Having had little sleep, Emerson departed the getaway with a friend Sunday and made his way to the airport in Everett, still with the recurrent feeling that none of what was happening was real.
As the plane took off, he said, with him in the cockpit, he struggled to understand the pilots’ response to a report of mild turbulence ahead. Were these really pilots? Was he still dreaming?
He threw off the headset and yelled at the pilots for help. When nothing happened, Emerson said, he panicked, convinced he was indeed imagining the whole thing. He needed to wake himself up.
He grabbed the engine shut-off handles, located just above the jump seat where he was sitting.
The pilots sprang into action, grabbing his wrists. They pushed the emergency handles back into place, acting before the engines were starved of fuel.
Temporarily jarred back to reality, Emerson recalls leaving the cockpit, closing the door, asking a flight attendant for help and walking to the back of the plane.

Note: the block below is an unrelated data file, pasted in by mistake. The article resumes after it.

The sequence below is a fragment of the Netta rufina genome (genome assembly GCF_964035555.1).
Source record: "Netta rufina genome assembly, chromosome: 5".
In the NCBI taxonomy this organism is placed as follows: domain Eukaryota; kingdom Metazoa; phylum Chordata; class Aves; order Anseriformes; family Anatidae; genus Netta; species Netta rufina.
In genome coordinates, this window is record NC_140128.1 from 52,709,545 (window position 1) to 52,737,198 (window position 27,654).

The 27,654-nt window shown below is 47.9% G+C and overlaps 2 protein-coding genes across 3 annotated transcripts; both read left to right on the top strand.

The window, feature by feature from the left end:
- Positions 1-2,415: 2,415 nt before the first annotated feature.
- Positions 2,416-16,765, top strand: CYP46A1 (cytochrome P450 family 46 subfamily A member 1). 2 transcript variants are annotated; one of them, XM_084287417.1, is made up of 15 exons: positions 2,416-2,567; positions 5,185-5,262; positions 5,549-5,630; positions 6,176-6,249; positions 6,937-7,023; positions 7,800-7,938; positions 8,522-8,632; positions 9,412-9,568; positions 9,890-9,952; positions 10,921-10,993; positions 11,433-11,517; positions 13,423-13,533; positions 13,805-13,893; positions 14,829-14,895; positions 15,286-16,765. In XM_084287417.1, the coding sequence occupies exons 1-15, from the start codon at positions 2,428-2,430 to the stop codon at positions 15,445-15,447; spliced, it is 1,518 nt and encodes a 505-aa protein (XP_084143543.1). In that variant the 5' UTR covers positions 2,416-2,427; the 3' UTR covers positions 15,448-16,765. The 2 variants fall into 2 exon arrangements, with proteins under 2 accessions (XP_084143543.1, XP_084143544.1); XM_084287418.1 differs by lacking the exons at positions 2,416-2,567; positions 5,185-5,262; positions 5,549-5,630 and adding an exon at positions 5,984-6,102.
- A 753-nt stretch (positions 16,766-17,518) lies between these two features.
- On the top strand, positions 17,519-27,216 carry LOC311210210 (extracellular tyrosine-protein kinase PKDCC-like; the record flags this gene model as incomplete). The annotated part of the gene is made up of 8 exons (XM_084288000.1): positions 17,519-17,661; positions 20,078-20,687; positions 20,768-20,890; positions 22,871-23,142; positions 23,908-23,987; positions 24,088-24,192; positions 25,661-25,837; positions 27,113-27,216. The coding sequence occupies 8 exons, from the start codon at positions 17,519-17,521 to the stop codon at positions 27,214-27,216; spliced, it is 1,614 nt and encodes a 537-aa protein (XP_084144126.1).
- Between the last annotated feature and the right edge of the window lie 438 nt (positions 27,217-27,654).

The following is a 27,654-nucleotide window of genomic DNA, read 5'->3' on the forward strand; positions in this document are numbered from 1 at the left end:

The pilots turned toward Portland, looking for a place to make a swift landing, and called for the aid of law enforcement.
At the back of the plane, Emerson asked a flight attendant to restrain him. Crew members affixed a set of flex cuffs, connected in the front, that still allowed Emerson some movement.
When the plane landed, a line of law enforcement officers moved in to take him into custody.
He still could not shake his sense of confusion. One officer reported in documents that Emerson asked if their conversation was real. When the officer replied that it was, Emerson told him, “If this is real, and all of that was real, then I have done something to me that is unfathomable.”
Held in a detention room at the airport, he recalls stripping naked, trying to jump out a window – all in hopes of waking up.
At his court arraignment two days after his arrest, Emerson said, he was still struggling to determine whether the proceedings and his lawyers were real. It was not until Wednesday, five days after consuming the mushrooms, he said, that things started to become clearer.
“I am horrified that those actions put myself at risk and others at risk,” he said.
What happens next, he said, is out of his hands. He understands that however it ends, life may never be the same as it was before he boarded that plane.
“I don’t know if I’ll ever fly an airplane again,” he said.
This article originally appeared in The New York Times.